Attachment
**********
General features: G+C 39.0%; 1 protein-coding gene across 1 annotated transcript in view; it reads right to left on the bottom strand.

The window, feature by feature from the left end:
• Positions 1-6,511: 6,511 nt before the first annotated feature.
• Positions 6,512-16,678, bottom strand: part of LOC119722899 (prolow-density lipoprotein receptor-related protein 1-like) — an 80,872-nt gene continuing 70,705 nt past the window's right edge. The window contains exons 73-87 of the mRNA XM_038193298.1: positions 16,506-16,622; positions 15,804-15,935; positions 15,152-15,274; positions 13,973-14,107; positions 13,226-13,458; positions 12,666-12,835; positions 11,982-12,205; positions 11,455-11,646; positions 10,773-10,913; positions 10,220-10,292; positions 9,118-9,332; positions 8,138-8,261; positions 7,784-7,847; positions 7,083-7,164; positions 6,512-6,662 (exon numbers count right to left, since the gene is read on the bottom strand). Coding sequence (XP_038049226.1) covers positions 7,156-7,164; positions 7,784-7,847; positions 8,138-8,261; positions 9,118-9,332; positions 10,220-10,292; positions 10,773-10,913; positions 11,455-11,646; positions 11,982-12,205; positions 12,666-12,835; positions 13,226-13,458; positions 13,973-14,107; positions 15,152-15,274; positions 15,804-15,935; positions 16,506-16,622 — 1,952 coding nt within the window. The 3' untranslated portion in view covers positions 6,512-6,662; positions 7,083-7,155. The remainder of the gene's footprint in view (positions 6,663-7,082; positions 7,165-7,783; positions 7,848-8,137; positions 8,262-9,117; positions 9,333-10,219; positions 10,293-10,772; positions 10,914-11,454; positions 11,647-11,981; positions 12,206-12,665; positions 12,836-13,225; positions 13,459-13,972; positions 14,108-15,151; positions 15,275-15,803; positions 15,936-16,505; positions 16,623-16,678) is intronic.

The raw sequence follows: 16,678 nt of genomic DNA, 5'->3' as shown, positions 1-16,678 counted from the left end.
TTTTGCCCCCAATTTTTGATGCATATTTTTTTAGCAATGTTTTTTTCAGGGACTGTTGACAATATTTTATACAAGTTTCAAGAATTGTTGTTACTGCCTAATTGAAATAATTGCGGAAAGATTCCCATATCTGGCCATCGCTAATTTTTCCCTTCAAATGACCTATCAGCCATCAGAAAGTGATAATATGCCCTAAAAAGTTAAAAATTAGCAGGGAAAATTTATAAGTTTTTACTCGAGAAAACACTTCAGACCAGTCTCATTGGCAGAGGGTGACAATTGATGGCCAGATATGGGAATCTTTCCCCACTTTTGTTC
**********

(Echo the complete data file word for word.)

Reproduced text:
General features: G+C 39.0%; 1 protein-coding gene across 1 annotated transcript in view; it reads right to left on the bottom strand.

The window, feature by feature from the left end:
• Positions 1-6,511: 6,511 nt before the first annotated feature.
• Positions 6,512-16,678, bottom strand: part of LOC119722899 (prolow-density lipoprotein receptor-related protein 1-like) — an 80,872-nt gene continuing 70,705 nt past the window's right edge. The window contains exons 73-87 of the mRNA XM_038193298.1: positions 16,506-16,622; positions 15,804-15,935; positions 15,152-15,274; positions 13,973-14,107; positions 13,226-13,458; positions 12,666-12,835; positions 11,982-12,205; positions 11,455-11,646; positions 10,773-10,913; positions 10,220-10,292; positions 9,118-9,332; positions 8,138-8,261; positions 7,784-7,847; positions 7,083-7,164; positions 6,512-6,662 (exon numbers count right to left, since the gene is read on the bottom strand). Coding sequence (XP_038049226.1) covers positions 7,156-7,164; positions 7,784-7,847; positions 8,138-8,261; positions 9,118-9,332; positions 10,220-10,292; positions 10,773-10,913; positions 11,455-11,646; positions 11,982-12,205; positions 12,666-12,835; positions 13,226-13,458; positions 13,973-14,107; positions 15,152-15,274; positions 15,804-15,935; positions 16,506-16,622 — 1,952 coding nt within the window. The 3' untranslated portion in view covers positions 6,512-6,662; positions 7,083-7,155. The remainder of the gene's footprint in view (positions 6,663-7,082; positions 7,165-7,783; positions 7,848-8,137; positions 8,262-9,117; positions 9,333-10,219; positions 10,293-10,772; positions 10,914-11,454; positions 11,647-11,981; positions 12,206-12,665; positions 12,836-13,225; positions 13,459-13,972; positions 14,108-15,151; positions 15,275-15,803; positions 15,936-16,505; positions 16,623-16,678) is intronic.

The raw sequence follows: 16,678 nt of genomic DNA, 5'->3' as shown, positions 1-16,678 counted from the left end.
TTTTGCCCCCAATTTTTGATGCATATTTTTTTAGCAATGTTTTTTTCAGGGACTGTTGACAATATTTTATACAAGTTTCAAGAATTGTTGTTACTGCCTAATTGAAATAATTGCGGAAAGATTCCCATATCTGGCCATCGCTAATTTTTCCCTTCAAATGACCTATCAGCCATCAGAAAGTGATAATATGCCCTAAAAAGTTAAAAATTAGCAGGGAAAATTTATAAGTTTTTACTCGAGAAAACACTTCAGACCAGTCTCATTGGCAGAGGGTGACAATTGATGGCCAGATATGGGAATCTTTCCCCACTTTTGTTC